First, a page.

New issue

Have a question about this project? Sign up for a free GitHub account to open an issue and contact its maintainers and the community.

By clicking “Sign up for GitHub”, you agree to our terms of service and privacy statement. We’ll occasionally send you account related emails.

Already on GitHub? Sign in to your account

Backends with Enumerable #71

Merged
merged 13 commits into from Aug 12, 2017

Conversation

Projects
None yet
2 participants
@shioyama
Owner

shioyama commented Aug 11, 2017

Resolves #39.

This is a relatively small change, but an important one. Currently backends don't strictly "know" what translations they have. They only know how to query for a translation in a locale, or write to that locale.

There are many cases where you'd want to know what locales are available independent of the implementing backend, so it makes sense to add a method to get locales.

Originally I was just going to add a locales method which would do this, but then it occurred to me that hey, this is Ruby, so let's make it more flexible by doing it the Ruby way. So instead of defining a locales method, I simply defined an each method on every backend which yields each locale successively to a block.

In Mobility::Backend, I then also added a list method which gets the list of locales from the iterator. I also included Enumerable so that you can now call any enumerable method ont he backend and it apply it to the locales, which you can then build off to do anything you'd really want to do:

post = Post.create(title: "My Title")
backend = post.title_backend
backend.find { |locale| backend.read(locale) == "My Title" }

The only thing I hesitated about slightly was whether the iterator should pass the locale and the translated value. I think in the end though, considering that for some backends it might be expensive to do operations which fetch values, it's better to implement the minimum, and on top of that you can read/write any value with read and write.

In the example above, you can get just a list of locales with post.title_backend.list:

post = Post.create(title: "My Title")
Mobility.with_locale(:ja) { post.title = "タイトル" }
post.title_backend.list

@cbothner @jnylen Have a look and see what you think.

@shioyama shioyama changed the title from Make backends enumerable to Backends with Enumerable Aug 11, 2017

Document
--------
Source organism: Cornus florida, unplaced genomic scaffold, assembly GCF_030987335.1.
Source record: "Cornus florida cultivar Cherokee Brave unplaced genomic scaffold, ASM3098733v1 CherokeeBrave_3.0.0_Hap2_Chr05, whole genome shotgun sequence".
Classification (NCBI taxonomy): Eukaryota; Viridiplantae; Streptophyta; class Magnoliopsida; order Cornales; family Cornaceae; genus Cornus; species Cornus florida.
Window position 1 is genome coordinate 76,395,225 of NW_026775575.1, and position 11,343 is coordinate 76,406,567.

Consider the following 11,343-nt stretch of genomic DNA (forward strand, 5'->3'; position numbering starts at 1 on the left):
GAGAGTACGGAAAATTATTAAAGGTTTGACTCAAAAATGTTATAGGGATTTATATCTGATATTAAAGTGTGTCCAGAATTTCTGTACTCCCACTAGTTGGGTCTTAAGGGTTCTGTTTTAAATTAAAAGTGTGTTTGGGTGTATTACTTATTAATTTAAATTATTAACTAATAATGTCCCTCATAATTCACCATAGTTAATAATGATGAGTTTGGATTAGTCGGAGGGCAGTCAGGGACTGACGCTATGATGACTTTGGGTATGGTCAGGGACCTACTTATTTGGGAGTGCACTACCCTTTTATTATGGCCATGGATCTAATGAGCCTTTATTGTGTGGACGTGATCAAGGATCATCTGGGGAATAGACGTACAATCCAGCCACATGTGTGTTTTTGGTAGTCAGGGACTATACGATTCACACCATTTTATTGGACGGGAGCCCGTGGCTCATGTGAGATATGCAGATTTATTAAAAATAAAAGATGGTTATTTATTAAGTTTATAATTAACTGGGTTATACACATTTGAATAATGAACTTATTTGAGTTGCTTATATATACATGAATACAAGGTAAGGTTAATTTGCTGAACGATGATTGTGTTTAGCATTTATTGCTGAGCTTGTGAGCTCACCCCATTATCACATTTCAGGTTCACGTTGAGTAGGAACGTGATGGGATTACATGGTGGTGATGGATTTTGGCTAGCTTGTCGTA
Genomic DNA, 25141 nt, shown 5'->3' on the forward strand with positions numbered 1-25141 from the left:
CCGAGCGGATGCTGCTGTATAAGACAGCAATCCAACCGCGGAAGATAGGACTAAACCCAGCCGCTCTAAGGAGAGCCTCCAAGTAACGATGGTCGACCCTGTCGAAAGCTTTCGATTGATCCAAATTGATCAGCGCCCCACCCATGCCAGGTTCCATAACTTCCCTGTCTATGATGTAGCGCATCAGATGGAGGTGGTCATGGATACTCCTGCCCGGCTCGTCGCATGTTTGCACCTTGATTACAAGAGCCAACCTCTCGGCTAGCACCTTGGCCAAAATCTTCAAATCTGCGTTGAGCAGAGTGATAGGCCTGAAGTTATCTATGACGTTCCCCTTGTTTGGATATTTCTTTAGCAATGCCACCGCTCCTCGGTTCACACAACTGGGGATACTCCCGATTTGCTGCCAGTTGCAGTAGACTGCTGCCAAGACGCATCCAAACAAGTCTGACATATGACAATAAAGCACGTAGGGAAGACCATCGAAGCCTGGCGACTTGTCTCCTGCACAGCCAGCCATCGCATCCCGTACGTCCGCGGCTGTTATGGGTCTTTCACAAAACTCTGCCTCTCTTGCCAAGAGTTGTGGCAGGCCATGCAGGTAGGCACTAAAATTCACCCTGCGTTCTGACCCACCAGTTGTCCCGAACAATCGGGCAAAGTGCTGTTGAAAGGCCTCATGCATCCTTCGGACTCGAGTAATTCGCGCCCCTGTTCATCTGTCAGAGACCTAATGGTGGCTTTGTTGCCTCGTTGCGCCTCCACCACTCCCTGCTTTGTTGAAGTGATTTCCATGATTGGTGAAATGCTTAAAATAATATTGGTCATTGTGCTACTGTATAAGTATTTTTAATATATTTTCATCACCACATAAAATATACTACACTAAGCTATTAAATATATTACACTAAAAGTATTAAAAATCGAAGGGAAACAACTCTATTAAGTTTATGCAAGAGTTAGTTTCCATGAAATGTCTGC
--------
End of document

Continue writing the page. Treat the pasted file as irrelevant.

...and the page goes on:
@cbothner

This comment has been minimized.

Show comment
Hide comment
@cbothner

cbothner Aug 11, 2017

This is very exciting. Awesome work! The one thing I’m not sure about is the name of the #list method, which doesn’t seem particularly ruby-like. From Enumerable, one option would be to leave it as #to_a, but that doesn’t seem semantically correct—is the array representation of a backend really a list of locales? I think I would want at least an alias #locales since it’s the most self documenting at the call site.

This is very exciting. Awesome work! The one thing I’m not sure about is the name of the #list method, which doesn’t seem particularly ruby-like. From Enumerable, one option would be to leave it as #to_a, but that doesn’t seem semantically correct—is the array representation of a backend really a list of locales? I think I would want at least an alias #locales since it’s the most self documenting at the call site.

@shioyama

This comment has been minimized.

Show comment
Hide comment
@shioyama

shioyama Aug 11, 2017

Owner

The one thing I’m not sure about is the name of the #list method, which doesn’t seem particularly ruby-like.

Good point! I agree to_a doesn't sound quite right either though. I can change the method name to locales, that does sound more natural.

Regarding the appropriateness of iterator methods on the backend instance, I originaly named the backend instance title_translations (etc) rather than title_backend, with the thinking that although actions on the backend will really be actions on translations so this would sound more natural. I decided to use the _backend suffix in the end because I was worried about namespacing conflicts... but looking at this now, title_translations.each certainly sounds more natural than title_backend.each.

It's these very subtle decisions that are the hardest... I suppose for now we should just stick with the _backend suffix, but if anyone has opinions I'd be eager to hear them.

Owner

shioyama commented Aug 11, 2017

The one thing I’m not sure about is the name of the #list method, which doesn’t seem particularly ruby-like.

Good point! I agree to_a doesn't sound quite right either though. I can change the method name to locales, that does sound more natural.